On Sunday, Miss Universe 2012, American Olivia Culpo, sat on the marble ledge with the Taj Mahal looming in the backdrop – in the exact spot where Princess Diana once posed in an iconic photograph (appropriately dubbed the Diana Seat). The 21-year-old from Rhode Island wore a long peach-colored dress and chic branded shoes, with fashion photographers snapping away. Culpo was in the midst of a 10-day tour of the subcontinent.
It seemed innocent enough, but one caretaker of the “monument to love” wasn’t impressed. Munazzar Ali of Agra’s Archaeological Survey of India (ASI) was quoted by tabloid Mid-Day as saying that Culpo’s posing at the world famous mausoleum “amounts to disrespectful and insult.” Apparently, Culpo placed a pair of sandals on the famous ledge once sat upon by Princess Di.
The Hindustan Times described a scene in which Culpo “tried one pair after another, posing footwear next to her on a marble platform, in a bag and on her feet.” Ali added that the photo shoot seemingly slipped under the radar, with the Central Industrial Security Force and tourism police noting that the shoot was underway but choosing not to intervene.
It didn’t end there. Culpo, along with Indian designer Sanjana Jon who accompanied her, face potential fines for the act. “We have registered a case against Ms. Culpo and her team members after receiving a complaint,” Sushant Gaur, an officer from Agra’s tourism police station, told AFP. “We have booked her under various sections… of India’s Ancient Monuments and Archaeological Sites and Remains Act.”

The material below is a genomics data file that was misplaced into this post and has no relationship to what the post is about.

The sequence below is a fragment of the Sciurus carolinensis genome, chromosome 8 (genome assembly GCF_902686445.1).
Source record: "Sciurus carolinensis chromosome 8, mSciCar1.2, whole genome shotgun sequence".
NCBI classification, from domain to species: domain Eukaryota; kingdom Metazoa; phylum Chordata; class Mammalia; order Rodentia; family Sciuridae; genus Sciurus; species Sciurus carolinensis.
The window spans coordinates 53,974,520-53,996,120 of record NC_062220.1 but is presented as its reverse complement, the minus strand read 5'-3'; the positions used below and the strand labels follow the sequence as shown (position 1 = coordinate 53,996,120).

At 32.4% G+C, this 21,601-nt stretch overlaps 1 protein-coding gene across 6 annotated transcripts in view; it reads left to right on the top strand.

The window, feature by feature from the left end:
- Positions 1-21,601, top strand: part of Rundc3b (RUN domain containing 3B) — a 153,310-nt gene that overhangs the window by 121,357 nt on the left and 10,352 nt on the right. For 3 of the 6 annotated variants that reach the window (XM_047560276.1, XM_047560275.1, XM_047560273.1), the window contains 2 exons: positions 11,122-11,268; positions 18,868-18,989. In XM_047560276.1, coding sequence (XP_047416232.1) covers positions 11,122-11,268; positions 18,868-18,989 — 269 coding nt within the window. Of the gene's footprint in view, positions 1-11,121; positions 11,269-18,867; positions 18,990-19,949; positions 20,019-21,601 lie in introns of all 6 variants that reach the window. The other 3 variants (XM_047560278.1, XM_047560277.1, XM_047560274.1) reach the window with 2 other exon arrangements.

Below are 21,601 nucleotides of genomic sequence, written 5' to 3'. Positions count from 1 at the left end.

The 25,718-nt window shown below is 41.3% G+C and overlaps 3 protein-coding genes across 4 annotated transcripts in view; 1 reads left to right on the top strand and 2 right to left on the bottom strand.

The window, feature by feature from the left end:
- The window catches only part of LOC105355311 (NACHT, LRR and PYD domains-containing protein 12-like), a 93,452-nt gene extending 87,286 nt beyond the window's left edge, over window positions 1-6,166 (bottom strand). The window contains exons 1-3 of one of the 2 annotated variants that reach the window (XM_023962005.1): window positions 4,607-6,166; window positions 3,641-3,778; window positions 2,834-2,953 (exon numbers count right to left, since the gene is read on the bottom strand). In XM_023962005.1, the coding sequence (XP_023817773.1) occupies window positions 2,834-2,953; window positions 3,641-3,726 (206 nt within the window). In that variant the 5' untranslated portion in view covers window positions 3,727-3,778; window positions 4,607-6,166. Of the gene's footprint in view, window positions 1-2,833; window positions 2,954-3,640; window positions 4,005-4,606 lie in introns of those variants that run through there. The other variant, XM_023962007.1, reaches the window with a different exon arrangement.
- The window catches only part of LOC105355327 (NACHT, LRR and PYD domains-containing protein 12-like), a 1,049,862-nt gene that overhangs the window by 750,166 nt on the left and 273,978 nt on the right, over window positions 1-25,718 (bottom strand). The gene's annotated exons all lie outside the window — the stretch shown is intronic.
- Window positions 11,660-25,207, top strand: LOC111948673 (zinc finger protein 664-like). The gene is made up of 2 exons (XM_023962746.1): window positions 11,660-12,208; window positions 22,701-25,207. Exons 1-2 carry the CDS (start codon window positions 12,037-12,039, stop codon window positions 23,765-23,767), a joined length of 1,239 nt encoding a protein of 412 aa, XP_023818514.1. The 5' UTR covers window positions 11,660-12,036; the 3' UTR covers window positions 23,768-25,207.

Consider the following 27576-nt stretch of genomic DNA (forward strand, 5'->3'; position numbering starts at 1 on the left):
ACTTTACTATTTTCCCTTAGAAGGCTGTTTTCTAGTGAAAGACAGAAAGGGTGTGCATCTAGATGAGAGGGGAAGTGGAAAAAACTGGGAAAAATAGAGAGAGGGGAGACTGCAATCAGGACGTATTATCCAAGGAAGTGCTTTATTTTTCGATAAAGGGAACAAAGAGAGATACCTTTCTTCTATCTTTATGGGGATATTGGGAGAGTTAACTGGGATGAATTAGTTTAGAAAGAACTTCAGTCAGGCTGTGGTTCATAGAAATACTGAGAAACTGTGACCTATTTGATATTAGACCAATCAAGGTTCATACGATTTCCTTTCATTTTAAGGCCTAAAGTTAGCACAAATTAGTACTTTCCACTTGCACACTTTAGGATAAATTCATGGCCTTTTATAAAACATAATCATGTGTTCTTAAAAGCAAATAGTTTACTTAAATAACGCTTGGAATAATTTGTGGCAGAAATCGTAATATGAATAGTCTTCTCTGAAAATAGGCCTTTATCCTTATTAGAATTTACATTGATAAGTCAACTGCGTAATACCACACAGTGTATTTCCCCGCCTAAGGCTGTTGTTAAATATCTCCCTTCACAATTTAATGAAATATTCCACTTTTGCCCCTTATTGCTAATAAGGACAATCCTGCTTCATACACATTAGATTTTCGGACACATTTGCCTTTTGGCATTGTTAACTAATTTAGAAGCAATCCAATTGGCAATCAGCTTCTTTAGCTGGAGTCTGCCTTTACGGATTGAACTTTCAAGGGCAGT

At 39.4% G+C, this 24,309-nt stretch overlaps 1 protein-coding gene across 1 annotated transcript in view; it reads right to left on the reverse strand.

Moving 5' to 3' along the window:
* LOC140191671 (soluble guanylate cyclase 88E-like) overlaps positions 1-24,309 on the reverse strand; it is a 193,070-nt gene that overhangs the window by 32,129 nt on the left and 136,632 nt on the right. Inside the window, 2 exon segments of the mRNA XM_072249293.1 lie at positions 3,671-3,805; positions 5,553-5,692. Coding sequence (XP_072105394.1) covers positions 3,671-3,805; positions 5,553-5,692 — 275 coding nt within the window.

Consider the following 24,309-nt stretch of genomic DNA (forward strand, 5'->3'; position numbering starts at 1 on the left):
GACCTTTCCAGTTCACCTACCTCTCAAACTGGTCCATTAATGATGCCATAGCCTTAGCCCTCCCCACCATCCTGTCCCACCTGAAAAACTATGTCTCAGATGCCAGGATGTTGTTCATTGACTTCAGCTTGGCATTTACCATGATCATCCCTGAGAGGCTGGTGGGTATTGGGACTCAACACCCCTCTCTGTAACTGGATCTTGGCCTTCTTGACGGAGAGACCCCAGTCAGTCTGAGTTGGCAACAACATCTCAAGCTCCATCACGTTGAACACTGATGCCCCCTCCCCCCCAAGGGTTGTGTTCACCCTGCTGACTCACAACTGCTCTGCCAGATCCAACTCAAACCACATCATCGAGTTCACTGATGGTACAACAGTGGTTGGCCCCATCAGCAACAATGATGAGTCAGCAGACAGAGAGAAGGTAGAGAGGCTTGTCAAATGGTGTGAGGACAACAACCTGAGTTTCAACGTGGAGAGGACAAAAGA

As it turns out, the legal issue was the commercial intent. “There are strict guidelines against any sort of branding and promotion at Taj Mahal and the photo shoot conducted was without any prior permission,” explained N.K. Pathak from ASI’s Agra branch.
Despite the furor among India’s archaeological corps, at first Culpo seemed blissfully unaware that the shoot could go awry. She posted a photo to Instagram and wrote: “We made it to the Taj Mahal. One of the most beautiful places I’ve ever seen!!!! So amazing.”
Later, Culpo spoke with Providence Journal in her home state of Rhode Island, expressing regret for the incident. “I guess their vision was, ‘What's better to identify India than the Taj Mahal?’,” she said. “But unfortunately it's something that was highly offensive. Honestly, I did say out loud at one point, ‘Isn't this a little inappropriate?’”